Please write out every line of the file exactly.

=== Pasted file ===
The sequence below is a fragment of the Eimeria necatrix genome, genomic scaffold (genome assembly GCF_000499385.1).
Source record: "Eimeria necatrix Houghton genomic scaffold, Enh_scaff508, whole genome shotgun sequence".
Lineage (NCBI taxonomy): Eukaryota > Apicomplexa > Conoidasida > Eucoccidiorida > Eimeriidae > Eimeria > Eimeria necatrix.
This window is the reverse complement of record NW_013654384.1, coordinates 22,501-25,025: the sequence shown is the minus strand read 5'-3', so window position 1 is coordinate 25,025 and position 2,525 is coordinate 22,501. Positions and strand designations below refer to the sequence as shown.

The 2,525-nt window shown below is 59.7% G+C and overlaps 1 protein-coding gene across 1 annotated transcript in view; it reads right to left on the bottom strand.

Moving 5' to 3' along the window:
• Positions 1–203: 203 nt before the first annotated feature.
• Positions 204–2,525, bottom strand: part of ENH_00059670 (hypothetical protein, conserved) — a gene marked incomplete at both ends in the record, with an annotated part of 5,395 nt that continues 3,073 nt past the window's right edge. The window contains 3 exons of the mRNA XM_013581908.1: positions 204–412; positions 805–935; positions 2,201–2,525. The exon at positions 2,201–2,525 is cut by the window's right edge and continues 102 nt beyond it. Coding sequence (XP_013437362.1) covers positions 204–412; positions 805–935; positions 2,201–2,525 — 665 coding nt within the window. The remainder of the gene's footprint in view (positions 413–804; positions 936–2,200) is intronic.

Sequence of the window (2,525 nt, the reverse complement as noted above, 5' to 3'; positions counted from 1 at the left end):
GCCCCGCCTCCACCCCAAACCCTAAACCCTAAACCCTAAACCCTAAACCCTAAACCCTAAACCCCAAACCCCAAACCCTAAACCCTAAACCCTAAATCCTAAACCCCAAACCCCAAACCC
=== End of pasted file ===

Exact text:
The sequence below is a fragment of the Eimeria necatrix genome, genomic scaffold (genome assembly GCF_000499385.1).
Source record: "Eimeria necatrix Houghton genomic scaffold, Enh_scaff508, whole genome shotgun sequence".
Lineage (NCBI taxonomy): Eukaryota > Apicomplexa > Conoidasida > Eucoccidiorida > Eimeriidae > Eimeria > Eimeria necatrix.
This window is the reverse complement of record NW_013654384.1, coordinates 22,501-25,025: the sequence shown is the minus strand read 5'-3', so window position 1 is coordinate 25,025 and position 2,525 is coordinate 22,501. Positions and strand designations below refer to the sequence as shown.

The 2,525-nt window shown below is 59.7% G+C and overlaps 1 protein-coding gene across 1 annotated transcript in view; it reads right to left on the bottom strand.

Moving 5' to 3' along the window:
• Positions 1–203: 203 nt before the first annotated feature.
• Positions 204–2,525, bottom strand: part of ENH_00059670 (hypothetical protein, conserved) — a gene marked incomplete at both ends in the record, with an annotated part of 5,395 nt that continues 3,073 nt past the window's right edge. The window contains 3 exons of the mRNA XM_013581908.1: positions 204–412; positions 805–935; positions 2,201–2,525. The exon at positions 2,201–2,525 is cut by the window's right edge and continues 102 nt beyond it. Coding sequence (XP_013437362.1) covers positions 204–412; positions 805–935; positions 2,201–2,525 — 665 coding nt within the window. The remainder of the gene's footprint in view (positions 413–804; positions 936–2,200) is intronic.

Sequence of the window (2,525 nt, the reverse complement as noted above, 5' to 3'; positions counted from 1 at the left end):
GCCCCGCCTCCACCCCAAACCCTAAACCCTAAACCCTAAACCCTAAACCCTAAACCCTAAACCCCAAACCCCAAACCCTAAACCCTAAACCCTAAATCCTAAACCCCAAACCCCAAACCC